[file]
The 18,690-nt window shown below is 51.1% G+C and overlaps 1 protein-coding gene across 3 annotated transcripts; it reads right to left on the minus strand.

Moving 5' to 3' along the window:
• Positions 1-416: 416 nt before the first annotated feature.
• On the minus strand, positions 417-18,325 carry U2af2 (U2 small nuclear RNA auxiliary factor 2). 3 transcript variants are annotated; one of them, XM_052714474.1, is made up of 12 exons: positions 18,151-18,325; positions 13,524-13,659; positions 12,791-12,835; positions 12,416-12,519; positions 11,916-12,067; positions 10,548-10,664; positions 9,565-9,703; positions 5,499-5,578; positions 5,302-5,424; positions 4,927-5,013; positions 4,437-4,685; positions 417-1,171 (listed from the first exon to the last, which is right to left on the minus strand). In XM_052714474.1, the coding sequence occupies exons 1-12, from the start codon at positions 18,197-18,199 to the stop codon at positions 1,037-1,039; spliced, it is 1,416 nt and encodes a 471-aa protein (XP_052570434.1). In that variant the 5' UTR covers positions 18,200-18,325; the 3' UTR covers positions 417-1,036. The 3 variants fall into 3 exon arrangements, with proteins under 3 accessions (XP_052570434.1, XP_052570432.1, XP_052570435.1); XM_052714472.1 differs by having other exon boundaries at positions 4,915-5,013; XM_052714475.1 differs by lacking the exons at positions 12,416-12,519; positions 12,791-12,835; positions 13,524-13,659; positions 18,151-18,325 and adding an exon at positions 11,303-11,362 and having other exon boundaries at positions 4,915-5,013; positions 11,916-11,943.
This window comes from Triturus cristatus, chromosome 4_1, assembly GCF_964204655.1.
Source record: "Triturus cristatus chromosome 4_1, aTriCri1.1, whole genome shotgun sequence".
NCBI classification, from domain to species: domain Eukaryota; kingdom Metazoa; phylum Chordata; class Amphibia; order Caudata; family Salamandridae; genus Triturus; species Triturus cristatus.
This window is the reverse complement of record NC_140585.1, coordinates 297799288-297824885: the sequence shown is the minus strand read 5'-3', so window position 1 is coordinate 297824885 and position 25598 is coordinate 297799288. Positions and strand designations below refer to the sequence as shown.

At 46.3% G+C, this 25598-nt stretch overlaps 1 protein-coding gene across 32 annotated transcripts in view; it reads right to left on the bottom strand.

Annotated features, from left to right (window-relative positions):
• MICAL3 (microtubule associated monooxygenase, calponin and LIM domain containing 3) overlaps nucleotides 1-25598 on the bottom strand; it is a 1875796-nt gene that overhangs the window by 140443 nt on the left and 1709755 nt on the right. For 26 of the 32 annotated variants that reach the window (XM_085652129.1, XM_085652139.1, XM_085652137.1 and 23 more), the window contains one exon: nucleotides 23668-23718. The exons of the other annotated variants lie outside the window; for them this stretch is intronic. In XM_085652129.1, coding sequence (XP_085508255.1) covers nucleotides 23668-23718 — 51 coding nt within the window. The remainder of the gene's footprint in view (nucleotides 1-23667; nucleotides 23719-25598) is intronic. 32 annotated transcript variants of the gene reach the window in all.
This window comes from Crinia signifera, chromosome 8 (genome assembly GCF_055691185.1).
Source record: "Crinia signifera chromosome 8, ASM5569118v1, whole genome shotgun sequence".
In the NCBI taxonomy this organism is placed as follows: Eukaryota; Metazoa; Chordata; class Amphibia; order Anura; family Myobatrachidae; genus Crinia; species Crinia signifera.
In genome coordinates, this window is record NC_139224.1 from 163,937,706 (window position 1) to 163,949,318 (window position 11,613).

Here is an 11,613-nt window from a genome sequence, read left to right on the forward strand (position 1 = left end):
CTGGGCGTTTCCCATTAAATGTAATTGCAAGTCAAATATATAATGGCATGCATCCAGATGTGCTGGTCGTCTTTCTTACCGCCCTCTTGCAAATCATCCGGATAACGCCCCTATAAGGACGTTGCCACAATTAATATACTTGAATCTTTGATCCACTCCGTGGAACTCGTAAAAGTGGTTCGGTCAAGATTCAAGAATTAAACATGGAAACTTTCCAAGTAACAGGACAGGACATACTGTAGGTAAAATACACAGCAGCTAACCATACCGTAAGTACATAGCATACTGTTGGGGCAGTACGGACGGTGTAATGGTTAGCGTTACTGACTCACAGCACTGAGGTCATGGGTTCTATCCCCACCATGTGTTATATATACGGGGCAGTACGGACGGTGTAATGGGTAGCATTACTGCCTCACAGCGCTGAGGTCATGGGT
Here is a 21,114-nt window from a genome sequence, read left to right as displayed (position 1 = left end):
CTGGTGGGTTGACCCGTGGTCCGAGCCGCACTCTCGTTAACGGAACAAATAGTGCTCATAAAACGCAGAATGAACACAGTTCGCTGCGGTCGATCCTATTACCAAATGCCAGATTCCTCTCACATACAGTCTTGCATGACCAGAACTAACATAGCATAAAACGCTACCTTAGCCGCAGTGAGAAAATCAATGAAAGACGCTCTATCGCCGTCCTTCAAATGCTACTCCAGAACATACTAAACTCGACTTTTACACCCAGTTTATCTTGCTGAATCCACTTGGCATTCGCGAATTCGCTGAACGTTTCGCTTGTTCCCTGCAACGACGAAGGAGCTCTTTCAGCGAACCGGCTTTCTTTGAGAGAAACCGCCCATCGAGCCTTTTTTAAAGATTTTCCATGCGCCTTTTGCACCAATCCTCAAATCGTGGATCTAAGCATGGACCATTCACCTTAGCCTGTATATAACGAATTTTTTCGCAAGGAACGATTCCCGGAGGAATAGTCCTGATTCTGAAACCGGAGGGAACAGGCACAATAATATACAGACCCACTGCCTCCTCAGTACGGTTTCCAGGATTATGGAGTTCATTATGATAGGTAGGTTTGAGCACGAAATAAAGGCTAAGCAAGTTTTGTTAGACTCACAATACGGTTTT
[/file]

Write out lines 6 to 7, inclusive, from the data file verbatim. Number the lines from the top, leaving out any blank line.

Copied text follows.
Source record: "Triturus cristatus chromosome 4_1, aTriCri1.1, whole genome shotgun sequence".
NCBI classification, from domain to species: domain Eukaryota; kingdom Metazoa; phylum Chordata; class Amphibia; order Caudata; family Salamandridae; genus Triturus; species Triturus cristatus.